Vous êtes sur la page 1sur 6

The full hiragana chart

The full katakana chart

Basic grammar
The Japanese grammar has lots of specific features, mostly because it is so scarcely related to other languages.
On the other hand it is very sensible, logically very well connected. Some of its features are:
1. in Japanese the predicate always stands at the end of the sentence
2. the verbs don't change depending on the person, gender or number
3. the nouns don't have plural or gender
4. the dependence between words in a sentence is expressed thru particles which follow the words affected.

Personal pronouns
First, the personal pronouns will be covered:
singular

plural

watashi

we

watashitachi

you

anata

you

anatatachi

he
she

kare
kanojo

they

karera

The columns are as follows: english, romaji, hiraganaand kanji.


There is no neuter gender ("it") in Japanese. There are other forms of personal pronouns too. For example, the
most polite form of "I" is "watakushi". Then there is the form that can only be used by men, "boku", and so on...
For "you" males can say "kimi", informally. But "kimi" is not dependent on the gender of the person to whom it
relates, but on the gender of the one who talks. Only men can say that! It's a very specific feature of the
Japanese language too.
For "they" there are different feminine and masculine forms too: "karetachi" and "kanojochi".

Particles
Particles are suffixes which follow promptly after the word that they relate to. They determine the function of
that word in the sentence. Some of the most common particles are:

WA

- determines the subject in a sentence.

Example:

Watashiwa Nihonjin desu.

I Japanese am.

Notice, that "wa" is written as "ha" in hiragana. This is one of the few exceptions in Japanese.

- pinpoints the direct object

Example:

Watashiwa kohio nomimasu.

Icoffee drink.
This is also an exception, because "wo" is written , but just "o" is read.

NI

- indirect object
- place marker
- time marker

Example:

jini okimasu .

(I) get up at 7 o'clock.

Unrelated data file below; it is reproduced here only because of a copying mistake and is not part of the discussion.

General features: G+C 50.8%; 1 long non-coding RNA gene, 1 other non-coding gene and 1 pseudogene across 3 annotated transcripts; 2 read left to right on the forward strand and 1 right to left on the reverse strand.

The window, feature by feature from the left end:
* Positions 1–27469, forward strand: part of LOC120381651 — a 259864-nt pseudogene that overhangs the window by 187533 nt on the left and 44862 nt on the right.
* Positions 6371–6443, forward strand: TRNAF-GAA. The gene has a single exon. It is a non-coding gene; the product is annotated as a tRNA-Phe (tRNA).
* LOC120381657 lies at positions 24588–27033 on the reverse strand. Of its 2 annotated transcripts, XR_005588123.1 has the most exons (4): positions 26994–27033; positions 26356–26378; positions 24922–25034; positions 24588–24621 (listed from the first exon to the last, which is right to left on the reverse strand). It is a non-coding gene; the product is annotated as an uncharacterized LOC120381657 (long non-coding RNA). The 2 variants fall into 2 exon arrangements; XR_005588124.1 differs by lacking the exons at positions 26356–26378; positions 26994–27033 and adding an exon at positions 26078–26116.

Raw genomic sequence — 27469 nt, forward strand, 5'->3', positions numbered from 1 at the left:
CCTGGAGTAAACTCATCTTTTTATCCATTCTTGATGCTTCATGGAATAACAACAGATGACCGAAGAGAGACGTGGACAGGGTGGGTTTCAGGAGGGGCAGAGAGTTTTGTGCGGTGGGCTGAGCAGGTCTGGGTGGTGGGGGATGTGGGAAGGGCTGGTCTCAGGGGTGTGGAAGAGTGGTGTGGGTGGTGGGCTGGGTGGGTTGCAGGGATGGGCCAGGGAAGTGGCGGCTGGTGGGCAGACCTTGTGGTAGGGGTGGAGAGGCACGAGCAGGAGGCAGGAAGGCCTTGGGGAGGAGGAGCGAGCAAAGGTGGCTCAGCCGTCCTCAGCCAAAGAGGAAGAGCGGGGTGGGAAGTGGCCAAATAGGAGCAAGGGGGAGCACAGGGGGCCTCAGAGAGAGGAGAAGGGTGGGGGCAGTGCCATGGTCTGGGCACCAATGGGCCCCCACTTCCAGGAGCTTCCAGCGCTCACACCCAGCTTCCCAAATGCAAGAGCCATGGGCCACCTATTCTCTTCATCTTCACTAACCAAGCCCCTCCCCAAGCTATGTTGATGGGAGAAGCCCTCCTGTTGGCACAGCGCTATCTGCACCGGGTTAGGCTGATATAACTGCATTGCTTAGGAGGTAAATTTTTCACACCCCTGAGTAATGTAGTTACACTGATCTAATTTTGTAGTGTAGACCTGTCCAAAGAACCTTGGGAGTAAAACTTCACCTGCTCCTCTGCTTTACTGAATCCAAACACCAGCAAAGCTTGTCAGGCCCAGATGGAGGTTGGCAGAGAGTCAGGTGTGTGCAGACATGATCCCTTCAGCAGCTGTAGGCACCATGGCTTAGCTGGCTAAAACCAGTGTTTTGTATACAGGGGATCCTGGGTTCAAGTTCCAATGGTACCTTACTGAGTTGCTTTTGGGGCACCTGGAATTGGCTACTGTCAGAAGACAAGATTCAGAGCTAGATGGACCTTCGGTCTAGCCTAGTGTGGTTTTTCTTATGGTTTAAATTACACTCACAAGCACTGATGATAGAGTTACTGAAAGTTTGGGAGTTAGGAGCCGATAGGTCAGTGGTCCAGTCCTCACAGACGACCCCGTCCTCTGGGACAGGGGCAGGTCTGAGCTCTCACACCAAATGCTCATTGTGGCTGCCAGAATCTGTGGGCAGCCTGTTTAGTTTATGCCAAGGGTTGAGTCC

- marks the direction

Example:

Daigakue ikimasu.

(I am) going to the university.


Also an exception.

NO

- indicates possession

Example:

Korewa anatano hon desu .

This book is yours .


The main function of "no" is to mark possession, but it also has some other minor usages too.

MO

- inclusion, addition marker

Example:

Karemo gakusei desu .

He too is a student .
"mo" replaces "wa" and indicates that the word before it also has some property

Basic Japanese phrases


OK, so you've decided, that you'd like to learn some of the most common and well-known phrases in Japanese.
Or you already know some words, but are not quite sure about their meaning. This is the right section for you.

Greetings
English

Romaji

Kana

ice to meet you

hajime mash'te

good morning

ohayoo (gozaimas')

good afternoon

konnichiwa

good evening

konbanwa

oyasumi (nasai)

see you

jaa

goodbye

sayonara

good night

In the phrase "hajime mashite" the second "i" is not pronounced. In "ohayoo gozaimasu" the "u" is not
pronounced. In general, when "su" is at the end of a word, "u" is never pronounced. The double "o" in "ohayoo"
stands for prolongation of the sound, like in "door" in english. The words in brackets can be omitted.

Polite phrases
English

Romaji

Kana

How are you?

Ogenki desuka?

I'm fine, thanks.

Watashiwa genki desu.


Arigato.

Thank you

Arigato

Thank you very much

Domo arigato gozaimasu

Kudasai

Dozo

Please (requesting s'thing)


Please (offering s'thing)

Excuse me (to get attention) Sumimasen

Sorry (mistake)

Gomen nasai

Do you speak
english/japanese?

Anatawa eigo/nihongo o
hanashimasuka?

Yes/no/a little

Hai/iie/chotto

//

Do you understand?

Wakarimasuka?

I understand/I don't
understand

Wakarimasu/
wakarimasen

I don't know

Shirimasen